Message from the President Mar.2008
a monthly magazine for our employee Mar.2008
Crying Over Spilt Milk Before It Has Spilled
Although the possibility of an economic slowdown has been looming since the turn of the year, as of February 8, at the time this message was written, Meitec maintains a high engineer utilization rate, with the number of orders for both new-graduate engineer and general engineer dispatches rising steadily. As I stated in the previous issue of SHORYU, underlying this situation is the fact that leading manufacturers, Meitec’s customers, have been making vigorous efforts to refrain from curbing technological development, because they know that continued investment in technological development, regardless of the economic trends, is imperative for their medium- and long-term growth. I’ve sensed this acutely when meeting our clients at recent roundtable meetings.
Nevertheless, as often happens in life, if we become so “stuck up” as to think we’re safe from danger, then we’ll get hurt. It’s dangerous to be lulled into a false sense of assurance that customers will continue to persevere no matter how bad the situation may become. We should be prepared to accept that some of our clients, who are currently managing to “hang in there” with all their might, will simply give in when the business climate really deteriorates and their earnings begin to be affected. Should this happen, Meitec’s order receipts as well as contract renewals would inevitably be impaired.
Deterioration of business conditions is undesirable and gives cause for concern. But let’s adopt a different perspective. Acknowledge, for example, the fact that economic conditions always have a bull phase and a bear phase, and that business conditions can’t keep deteriorating indefinitely but will eventually bottom out and bounce back. (By the way, it’s said that one of the major reasons why the drop in stock prices triggered by the U.S. subprime loan problem continues with no end in sight is because the depth of the problem--the extent of losses incurred by financial institutions--still remains unclear.) Viewed from this standpoint, it’s an extraordinary situation that Meitec has maintained an average annual engineer utilization rate above 97% for more than four years (or five years, if the current year’s included). In fact, this is the first time in the 34-year history of Meitec that the utilization rate has remained at such a high level for so long.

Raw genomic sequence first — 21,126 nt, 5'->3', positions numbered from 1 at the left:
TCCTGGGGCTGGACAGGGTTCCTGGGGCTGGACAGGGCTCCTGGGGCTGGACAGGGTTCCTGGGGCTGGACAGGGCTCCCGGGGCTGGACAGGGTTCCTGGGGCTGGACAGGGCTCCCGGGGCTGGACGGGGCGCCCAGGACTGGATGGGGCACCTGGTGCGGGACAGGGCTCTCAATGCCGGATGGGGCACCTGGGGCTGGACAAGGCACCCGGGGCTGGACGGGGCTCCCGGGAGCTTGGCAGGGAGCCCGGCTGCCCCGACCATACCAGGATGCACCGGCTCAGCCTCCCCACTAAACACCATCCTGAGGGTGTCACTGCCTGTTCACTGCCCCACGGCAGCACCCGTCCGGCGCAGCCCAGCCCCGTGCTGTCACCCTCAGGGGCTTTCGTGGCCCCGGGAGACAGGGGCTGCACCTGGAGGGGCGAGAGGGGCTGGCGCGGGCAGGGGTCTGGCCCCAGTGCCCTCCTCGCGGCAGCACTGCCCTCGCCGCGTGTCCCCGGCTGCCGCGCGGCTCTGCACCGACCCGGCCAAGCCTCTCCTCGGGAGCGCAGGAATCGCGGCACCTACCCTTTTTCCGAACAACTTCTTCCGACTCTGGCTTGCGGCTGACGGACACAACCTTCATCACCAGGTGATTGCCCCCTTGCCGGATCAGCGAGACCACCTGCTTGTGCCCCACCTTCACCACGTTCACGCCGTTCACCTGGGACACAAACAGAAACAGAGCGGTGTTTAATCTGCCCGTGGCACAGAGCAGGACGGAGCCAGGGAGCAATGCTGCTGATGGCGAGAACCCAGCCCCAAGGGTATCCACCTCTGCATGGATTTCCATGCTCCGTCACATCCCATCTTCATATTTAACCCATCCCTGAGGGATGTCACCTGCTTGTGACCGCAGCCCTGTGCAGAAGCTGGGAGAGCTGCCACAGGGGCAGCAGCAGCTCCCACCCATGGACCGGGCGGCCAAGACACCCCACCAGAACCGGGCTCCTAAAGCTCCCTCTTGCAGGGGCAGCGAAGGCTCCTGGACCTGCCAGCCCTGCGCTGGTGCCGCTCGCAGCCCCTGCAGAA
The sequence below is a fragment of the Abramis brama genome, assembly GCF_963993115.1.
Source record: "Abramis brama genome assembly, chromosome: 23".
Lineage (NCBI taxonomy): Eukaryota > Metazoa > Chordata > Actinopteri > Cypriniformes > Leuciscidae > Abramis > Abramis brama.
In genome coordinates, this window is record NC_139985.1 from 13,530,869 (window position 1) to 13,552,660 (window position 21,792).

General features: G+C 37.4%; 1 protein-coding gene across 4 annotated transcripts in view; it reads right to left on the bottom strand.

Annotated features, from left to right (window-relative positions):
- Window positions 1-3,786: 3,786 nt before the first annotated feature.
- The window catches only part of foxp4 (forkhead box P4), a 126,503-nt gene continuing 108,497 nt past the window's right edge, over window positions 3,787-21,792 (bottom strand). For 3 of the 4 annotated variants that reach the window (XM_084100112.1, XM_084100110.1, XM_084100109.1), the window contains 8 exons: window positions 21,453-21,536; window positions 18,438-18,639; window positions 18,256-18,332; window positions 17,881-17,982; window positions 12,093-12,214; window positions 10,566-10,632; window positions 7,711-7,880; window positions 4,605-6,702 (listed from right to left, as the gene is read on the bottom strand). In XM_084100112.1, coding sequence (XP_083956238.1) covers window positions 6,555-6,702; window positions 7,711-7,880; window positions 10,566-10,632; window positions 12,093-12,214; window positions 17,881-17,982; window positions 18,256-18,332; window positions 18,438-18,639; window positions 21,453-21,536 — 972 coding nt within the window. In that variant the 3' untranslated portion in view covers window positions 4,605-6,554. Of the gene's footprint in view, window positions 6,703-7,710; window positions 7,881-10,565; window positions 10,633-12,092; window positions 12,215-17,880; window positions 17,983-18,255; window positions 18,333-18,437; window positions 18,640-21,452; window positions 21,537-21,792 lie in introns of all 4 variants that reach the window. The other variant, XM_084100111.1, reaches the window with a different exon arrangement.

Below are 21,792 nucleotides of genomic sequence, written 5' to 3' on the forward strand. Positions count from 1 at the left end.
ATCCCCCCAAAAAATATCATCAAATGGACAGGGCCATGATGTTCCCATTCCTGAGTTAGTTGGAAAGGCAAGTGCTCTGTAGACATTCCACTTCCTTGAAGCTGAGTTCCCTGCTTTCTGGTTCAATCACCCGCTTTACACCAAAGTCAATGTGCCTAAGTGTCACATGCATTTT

When an unusual situation like this has continued for as long as four years, chances are that we grow used to it. Among our sales representatives, receiving orders and sustaining a high utilization rate are taken for granted. Among our engineers, it’s taken for granted that contracts with clients will be renewed and a smooth rotation to the next job assignment is ensured. I’m well aware, of course, that many engineers are making sincere efforts to boost their market value and that most of the engineers are responding to the issue of contract renewal with vigilance. In addition, many EO coordinators are working all-out to cultivate new clients or are engaged in sales activities organized through the collaboration of various groups. Having said that, I should point out that it’s always the case that any human organization, when viewed as a whole, necessarily contains some part that’s become lax in the wake of the continuing high utilization rates.
An examination of long-range trends in order receipts at Meitec shows that orders increase with a gentle upward curve, whereas when orders decrease the downturn is steep. Thus, the more the situation deteriorates, the more confused we become by the sheer speed at which the circumstances change. A client who we unreasonably assume will renew a contract might decide against it without warning, or anticipated orders received for new-graduate engineers might be cancelled suddenly. In such a case, even engineers who can achieve matching with dozens of jobs at a time when new order receipts are strong, and more than 1,000 orders are registered in our Best Matching System, could face a sudden drop in matched jobs because of a decrease in the absolute number of registered orders in the system.
However, as long as Japanese manufacturers continue investing in technological development, the number of orders can’t drop to zero. Therefore, engineers who, for example, utilize the Best Matching System continuously and strive to improve their skills and abilities, keeping an eye on market trends, need not worry even in a severe situation for order receipts. And conversely, engineers who do nothing, firmly convinced there’s no need for them to use the Best Matching System because their current clients will remain for the time being, could find themselves in a situation in which they face a hard time getting the next job assignment rotation when the crunch arrives.
We don’t act until we’re driven into a critical situation--a weakness, or laxity, which is inherent in human nature. Then we regret the past with should-haves, thinking “I should’ve done something at the time.” Therefore, since our order receipts at present are still brisk, why not cry over spilt milk before it has spilled? Envision yourself a year from now. Do you think you might regret in the future what you didn’t do today? If so, I urge you to access the Best Matching System and take stock of your market value.